With all the snow we've endured over the last week--upwards of a foot of the stuff in some places--there's a good possibility of some minor flooding when the rain comes Monday.

Yes, I think we are all looking forward to rising temperatures. We expect to be well into the 50s come Sunday and Monday, but rain IS in the forecast.

All this snow plus that rain prompted Daviess County Emergency Management Agency Director Andy Ball to send us some tips on how to help alleviate any flooding as a result of the snow melt/rain combo:

1. Clear snow/debris from all street drains (clogged street drains mean flooded roads, yards, and sometimes structures). Doing this one task can mitigate quite a bit of street flooding.
2. Residents are reminded that flood prevention in their homes and yards is their responsibility, and that steps can be taken now to reduce the risk of a snowmelt flood in their area. If the snow melts quickly, some homes may be at risk of flooding even if they’ve never flooded before.
3. Some flood prevention involves snow shoveling which is heavy work. Those with health concerns should get help from friends, family, neighbors, or professionals.
4. Remove snow from around your home’s foundation and window wells.
5. Most lots drain along the outside edges. Remove snow from these areas to allow water to drain naturally.
6. Keep the snow in your yard because shoveling it on to streets or lanes could block drainage.
7. Clear snow and ice from around the bottom of your downspouts and extend downspouts at least a few feet so water drains away from your foundation.
8. Check your roof and eaves troughs for excessive snow.
9. Consider hiring a professional to clear snow from your roof. Never stand on a roof covered in ice or snow. Here’s how NOT to remove snow from a roof: https://www.youtube.com/watch?v=FgF9102pcOM Follow these guidelines from OSHA if you plan to remove the snow from your roof yourself: https://www.osha.gov/Publications/OSHA-3513roof-snow-hazard.pdf
10.A roof rake may help you to clear snow and debris from the edge of your roof.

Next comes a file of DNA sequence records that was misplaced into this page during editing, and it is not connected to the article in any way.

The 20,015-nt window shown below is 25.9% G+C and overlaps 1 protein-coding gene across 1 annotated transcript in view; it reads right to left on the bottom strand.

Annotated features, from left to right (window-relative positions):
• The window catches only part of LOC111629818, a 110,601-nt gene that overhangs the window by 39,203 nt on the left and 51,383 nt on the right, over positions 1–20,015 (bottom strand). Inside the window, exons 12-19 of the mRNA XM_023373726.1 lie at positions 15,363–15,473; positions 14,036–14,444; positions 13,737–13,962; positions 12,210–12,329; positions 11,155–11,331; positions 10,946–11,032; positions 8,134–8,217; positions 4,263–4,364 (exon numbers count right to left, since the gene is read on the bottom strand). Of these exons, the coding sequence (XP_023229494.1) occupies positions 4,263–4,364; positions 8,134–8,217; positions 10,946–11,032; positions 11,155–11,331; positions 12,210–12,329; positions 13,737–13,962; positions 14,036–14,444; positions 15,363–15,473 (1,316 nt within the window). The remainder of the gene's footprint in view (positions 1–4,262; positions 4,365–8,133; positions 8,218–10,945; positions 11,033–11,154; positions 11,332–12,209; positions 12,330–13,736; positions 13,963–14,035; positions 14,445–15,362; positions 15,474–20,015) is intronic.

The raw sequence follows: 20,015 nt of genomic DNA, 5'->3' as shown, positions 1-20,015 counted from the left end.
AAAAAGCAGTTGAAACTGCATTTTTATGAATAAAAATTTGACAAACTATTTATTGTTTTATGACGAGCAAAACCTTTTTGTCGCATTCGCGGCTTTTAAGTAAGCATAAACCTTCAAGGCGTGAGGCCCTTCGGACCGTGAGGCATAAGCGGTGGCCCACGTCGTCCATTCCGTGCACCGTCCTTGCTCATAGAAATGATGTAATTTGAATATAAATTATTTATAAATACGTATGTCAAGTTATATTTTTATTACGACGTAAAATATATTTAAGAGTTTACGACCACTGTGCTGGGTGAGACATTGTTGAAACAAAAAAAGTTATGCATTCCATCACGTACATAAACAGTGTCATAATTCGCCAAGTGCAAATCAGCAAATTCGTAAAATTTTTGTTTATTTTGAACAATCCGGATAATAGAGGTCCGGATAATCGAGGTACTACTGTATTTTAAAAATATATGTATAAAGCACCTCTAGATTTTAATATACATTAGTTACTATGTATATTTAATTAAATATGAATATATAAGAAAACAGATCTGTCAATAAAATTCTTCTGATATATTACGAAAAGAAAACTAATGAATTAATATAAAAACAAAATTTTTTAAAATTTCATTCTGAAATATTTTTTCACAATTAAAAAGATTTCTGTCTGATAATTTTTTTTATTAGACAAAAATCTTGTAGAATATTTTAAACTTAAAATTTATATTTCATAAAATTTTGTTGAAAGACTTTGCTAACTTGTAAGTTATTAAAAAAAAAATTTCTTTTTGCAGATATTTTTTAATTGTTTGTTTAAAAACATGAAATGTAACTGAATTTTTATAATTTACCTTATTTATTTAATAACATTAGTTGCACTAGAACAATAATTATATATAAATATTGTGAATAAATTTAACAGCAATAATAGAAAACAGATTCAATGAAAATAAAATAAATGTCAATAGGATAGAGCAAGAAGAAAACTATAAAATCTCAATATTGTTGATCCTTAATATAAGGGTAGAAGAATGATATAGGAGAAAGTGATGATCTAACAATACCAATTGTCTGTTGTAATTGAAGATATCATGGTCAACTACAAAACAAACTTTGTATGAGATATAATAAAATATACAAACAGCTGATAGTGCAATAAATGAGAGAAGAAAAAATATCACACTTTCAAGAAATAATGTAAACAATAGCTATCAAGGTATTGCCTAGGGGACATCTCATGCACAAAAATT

11.Consider using sandbags to block water from entering low lying areas beside your foundation.
12.If water is getting close to your foundation, use an appropriate pump to drain it to the gutter or back lane.
13.Please use all equipment properly and follow safety guidelines.
14.Never drive past “Road Closed” barricades. TURN AROUND, DON’T DROWN!!! Do you know how deep the water is? Do you know if the road has been washed out? Remember, vehicles can be as buoyant as boats. Watch this short video to see how fast a road can be washed out: https://www.youtube.com/watch?v=JamhlDxH77k. That's some scary stuff.
15.Excessive speeds on roads with water causes waves which can push water into homes. Lower your speeds in neighborhoods even with just a small amount of water.
16.Icicles pose serious danger when temperatures rise as they loosen/melt and fall. Clear all icicles early to prevent injury.
17.Cars can be swept away in just 18-24 inches of water, and as little as 6 inches of moving water can sweep you off your feet.
18.Be especially cautious at night when it is harder to recognize flood dangers.
19.Many ditches/culverts in Owensboro/Daviess County fill up quickly and cannot handle the excessive water, causing rushing waters over roadways in a matter of minutes. Drive cautiously in these areas and be prepared to take alternate routes.